Scoutmaster's honor

Jack McCarter Sr. has led Scouts since 1968

Jack McCarter Sr. has led Scouts since 1968

May 11, 2004|by LAURA ERNDE

When Boy Scouts go hiking, the slowest person sets the pace for the group.

In Troop 100 of Hagerstown, that person is usually Scoutmaster Jack McCarter Sr.

At 77, McCarter may not be as quick as he used to be, but he still loves camping and spending time with "his boys."

The Mason-Dixon Council of Boy Scouts of America said McCarter is the oldest active Scoutmaster in the council, which covers the Tri-State area.

He's guided his two sons and two of his grandsons to the rank of Eagle Scout and touched thousands of other lives along the way.


One of the first people whose life he touched was Washington County Treasurer Todd Hershey, who said McCarter helped him overcome the loss of his father when he was in his early teens.

"I look back on the people that affected my life and he's just up there at the top," Hershey said.

McCarter joined the Cub Scouts in 1938. The preacher at his Southern Baptist church in Kannapolis, N.C., was the Scoutmaster.

After a two-year stint in the U.S. Navy during World War II, McCarter bounced around a bit before landing in Hagerstown in 1948 doing office machine repairs.

He married and, when his two sons were old enough, McCarter joined the Mason-Dixon Council as an assistant Cubmaster in 1968.

"I've been in it ever since," he said. "Seeing a young man getting on the right way, I think that's been the most rewarding thing."

Being part of an institution that frequently recognizes the achievements of its members, McCarter has plenty of awards and souvenirs to his name, including a large collection of coffee mugs from different Scouting events.

Even after receiving the highest award for an adult in 1981, the Silver Beaver Award, McCarter continued his work.

"He would always be the guy out in the trenches, making sure the troops were running smoothly," Hershey said.

Scouting has changed a lot since McCarter was a Cub Scout. Back then, his troop would drag country hams and jars of home-canned vegetables into the wilderness and camp.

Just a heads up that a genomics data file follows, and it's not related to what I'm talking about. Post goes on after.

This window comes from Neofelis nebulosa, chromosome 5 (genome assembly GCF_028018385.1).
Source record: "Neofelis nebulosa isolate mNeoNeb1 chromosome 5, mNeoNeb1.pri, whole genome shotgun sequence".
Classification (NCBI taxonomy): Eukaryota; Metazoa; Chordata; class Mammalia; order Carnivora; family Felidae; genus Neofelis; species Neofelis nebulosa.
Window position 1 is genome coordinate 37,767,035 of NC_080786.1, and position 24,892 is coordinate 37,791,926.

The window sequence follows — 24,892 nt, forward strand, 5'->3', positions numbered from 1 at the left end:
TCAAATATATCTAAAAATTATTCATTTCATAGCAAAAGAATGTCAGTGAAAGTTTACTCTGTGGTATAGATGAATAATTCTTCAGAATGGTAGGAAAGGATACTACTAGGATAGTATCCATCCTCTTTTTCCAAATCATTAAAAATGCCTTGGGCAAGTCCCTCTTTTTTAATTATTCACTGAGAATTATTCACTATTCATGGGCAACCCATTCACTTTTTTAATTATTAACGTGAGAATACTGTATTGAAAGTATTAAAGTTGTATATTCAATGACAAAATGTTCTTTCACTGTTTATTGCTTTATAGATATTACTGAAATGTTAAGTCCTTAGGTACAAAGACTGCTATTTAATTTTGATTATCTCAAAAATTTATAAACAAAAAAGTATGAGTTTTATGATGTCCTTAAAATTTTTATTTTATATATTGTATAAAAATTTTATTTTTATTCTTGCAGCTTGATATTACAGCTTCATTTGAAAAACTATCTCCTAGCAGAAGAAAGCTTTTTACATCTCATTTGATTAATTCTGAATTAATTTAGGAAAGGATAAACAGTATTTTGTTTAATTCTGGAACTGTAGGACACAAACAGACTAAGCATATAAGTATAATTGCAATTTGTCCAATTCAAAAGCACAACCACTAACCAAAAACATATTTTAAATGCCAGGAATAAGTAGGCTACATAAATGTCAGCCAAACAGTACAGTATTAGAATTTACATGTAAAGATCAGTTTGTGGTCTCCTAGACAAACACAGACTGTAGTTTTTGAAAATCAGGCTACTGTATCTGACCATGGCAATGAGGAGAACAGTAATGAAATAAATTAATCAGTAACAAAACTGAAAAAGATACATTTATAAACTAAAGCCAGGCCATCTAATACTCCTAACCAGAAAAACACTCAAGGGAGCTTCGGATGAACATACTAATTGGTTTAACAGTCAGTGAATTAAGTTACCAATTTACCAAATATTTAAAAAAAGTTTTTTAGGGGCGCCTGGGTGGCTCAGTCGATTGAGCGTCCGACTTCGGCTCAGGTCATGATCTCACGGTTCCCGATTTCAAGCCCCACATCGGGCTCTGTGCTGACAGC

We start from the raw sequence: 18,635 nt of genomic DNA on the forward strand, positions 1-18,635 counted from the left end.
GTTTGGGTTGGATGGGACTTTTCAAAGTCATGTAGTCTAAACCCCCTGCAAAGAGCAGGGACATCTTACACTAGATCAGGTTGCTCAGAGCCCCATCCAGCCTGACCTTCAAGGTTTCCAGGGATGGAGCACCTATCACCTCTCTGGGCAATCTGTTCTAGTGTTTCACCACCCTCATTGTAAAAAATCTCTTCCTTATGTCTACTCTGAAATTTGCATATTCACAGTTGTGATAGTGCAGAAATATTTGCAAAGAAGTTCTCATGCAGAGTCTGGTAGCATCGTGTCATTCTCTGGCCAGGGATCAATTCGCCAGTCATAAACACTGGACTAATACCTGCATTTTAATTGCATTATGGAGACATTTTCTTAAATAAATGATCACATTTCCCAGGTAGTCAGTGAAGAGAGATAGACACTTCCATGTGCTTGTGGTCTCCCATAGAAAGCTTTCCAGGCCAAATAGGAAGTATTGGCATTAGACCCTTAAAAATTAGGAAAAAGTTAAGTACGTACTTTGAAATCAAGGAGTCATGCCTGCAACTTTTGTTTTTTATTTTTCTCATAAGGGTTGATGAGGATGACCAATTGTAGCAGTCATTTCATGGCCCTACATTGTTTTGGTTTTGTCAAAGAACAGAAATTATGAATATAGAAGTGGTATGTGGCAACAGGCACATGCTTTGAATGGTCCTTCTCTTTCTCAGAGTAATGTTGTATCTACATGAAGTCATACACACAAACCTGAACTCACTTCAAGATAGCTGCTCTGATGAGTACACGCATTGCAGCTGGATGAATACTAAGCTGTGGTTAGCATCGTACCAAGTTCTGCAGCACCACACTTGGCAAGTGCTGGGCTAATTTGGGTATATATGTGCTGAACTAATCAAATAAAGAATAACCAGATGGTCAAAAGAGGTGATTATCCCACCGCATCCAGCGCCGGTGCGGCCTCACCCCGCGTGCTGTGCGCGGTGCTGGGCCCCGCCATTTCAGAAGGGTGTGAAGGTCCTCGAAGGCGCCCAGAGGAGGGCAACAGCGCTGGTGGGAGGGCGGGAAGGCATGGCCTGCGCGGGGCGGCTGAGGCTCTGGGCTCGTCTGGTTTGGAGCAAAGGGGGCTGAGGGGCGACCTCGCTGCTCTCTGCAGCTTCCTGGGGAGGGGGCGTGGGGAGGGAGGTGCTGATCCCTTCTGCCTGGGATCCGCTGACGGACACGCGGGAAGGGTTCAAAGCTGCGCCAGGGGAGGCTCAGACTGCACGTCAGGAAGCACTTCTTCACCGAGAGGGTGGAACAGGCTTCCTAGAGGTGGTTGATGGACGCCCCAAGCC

These days, Scouts rely on pre-made foods and high-tech camping gear.

But the mission is the same - giving young boys something constructive to do and teaching them about character, citizenship and personal fitness.

"I always figured if we get 'em out there in the middle of the mountains somewhere they won't get into too much trouble," McCarter said.

McCarter fondly remembers some of his camping excursions over the years, although these days it takes him a couple of days to recover from a night in a sleeping bag.

One time, about 15 years ago, he woke to outside temperatures of 17 degrees below zero.

"There's been times I thought, 'What am I doing here? I have a warm bed at home,'" he said.

On another cold outing, one of the other adults wanted to know how they were going to fry frozen eggs.

"I said, 'Take 'em to McDonald's and get 'em something to eat,'" he said.

McCarter said he couldn't have devoted so much time to Scouting without the support of his wife, Marlene, who died two years ago.

Hershey said he would love to climb the New Mexico mountains with McCarter as they did together so many years ago.

"I don't know if he's up for it. I don't think I'm up for it," he said.

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